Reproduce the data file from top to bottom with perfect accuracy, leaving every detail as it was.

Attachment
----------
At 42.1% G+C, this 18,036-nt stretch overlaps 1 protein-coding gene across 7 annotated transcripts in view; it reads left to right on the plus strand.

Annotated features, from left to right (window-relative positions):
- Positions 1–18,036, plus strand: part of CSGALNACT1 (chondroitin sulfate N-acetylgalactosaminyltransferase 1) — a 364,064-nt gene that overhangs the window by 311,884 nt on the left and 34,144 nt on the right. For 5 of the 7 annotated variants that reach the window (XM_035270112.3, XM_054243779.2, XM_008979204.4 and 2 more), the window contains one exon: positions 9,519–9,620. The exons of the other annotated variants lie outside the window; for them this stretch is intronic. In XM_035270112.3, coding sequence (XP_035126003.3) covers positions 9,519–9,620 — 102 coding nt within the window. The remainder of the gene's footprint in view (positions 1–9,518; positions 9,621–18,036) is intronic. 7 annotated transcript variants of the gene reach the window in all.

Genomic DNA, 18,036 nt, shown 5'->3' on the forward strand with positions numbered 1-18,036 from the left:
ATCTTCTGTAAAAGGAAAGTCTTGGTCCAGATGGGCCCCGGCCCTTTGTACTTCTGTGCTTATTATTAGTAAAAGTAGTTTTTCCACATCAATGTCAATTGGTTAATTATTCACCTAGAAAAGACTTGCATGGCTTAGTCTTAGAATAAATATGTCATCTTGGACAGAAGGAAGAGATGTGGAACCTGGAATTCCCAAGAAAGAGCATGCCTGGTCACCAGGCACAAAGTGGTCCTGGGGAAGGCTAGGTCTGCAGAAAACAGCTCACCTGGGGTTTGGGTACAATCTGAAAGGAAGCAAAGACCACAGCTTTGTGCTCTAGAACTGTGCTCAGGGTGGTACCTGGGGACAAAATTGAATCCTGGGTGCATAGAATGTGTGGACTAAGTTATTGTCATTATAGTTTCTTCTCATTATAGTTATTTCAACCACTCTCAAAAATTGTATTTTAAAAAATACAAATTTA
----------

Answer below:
At 42.1% G+C, this 18,036-nt stretch overlaps 1 protein-coding gene across 7 annotated transcripts in view; it reads left to right on the plus strand.

Annotated features, from left to right (window-relative positions):
- Positions 1–18,036, plus strand: part of CSGALNACT1 (chondroitin sulfate N-acetylgalactosaminyltransferase 1) — a 364,064-nt gene that overhangs the window by 311,884 nt on the left and 34,144 nt on the right. For 5 of the 7 annotated variants that reach the window (XM_035270112.3, XM_054243779.2, XM_008979204.4 and 2 more), the window contains one exon: positions 9,519–9,620. The exons of the other annotated variants lie outside the window; for them this stretch is intronic. In XM_035270112.3, coding sequence (XP_035126003.3) covers positions 9,519–9,620 — 102 coding nt within the window. The remainder of the gene's footprint in view (positions 1–9,518; positions 9,621–18,036) is intronic. 7 annotated transcript variants of the gene reach the window in all.

Genomic DNA, 18,036 nt, shown 5'->3' on the forward strand with positions numbered 1-18,036 from the left:
ATCTTCTGTAAAAGGAAAGTCTTGGTCCAGATGGGCCCCGGCCCTTTGTACTTCTGTGCTTATTATTAGTAAAAGTAGTTTTTCCACATCAATGTCAATTGGTTAATTATTCACCTAGAAAAGACTTGCATGGCTTAGTCTTAGAATAAATATGTCATCTTGGACAGAAGGAAGAGATGTGGAACCTGGAATTCCCAAGAAAGAGCATGCCTGGTCACCAGGCACAAAGTGGTCCTGGGGAAGGCTAGGTCTGCAGAAAACAGCTCACCTGGGGTTTGGGTACAATCTGAAAGGAAGCAAAGACCACAGCTTTGTGCTCTAGAACTGTGCTCAGGGTGGTACCTGGGGACAAAATTGAATCCTGGGTGCATAGAATGTGTGGACTAAGTTATTGTCATTATAGTTTCTTCTCATTATAGTTATTTCAACCACTCTCAAAAATTGTATTTTAAAAAATACAAATTTA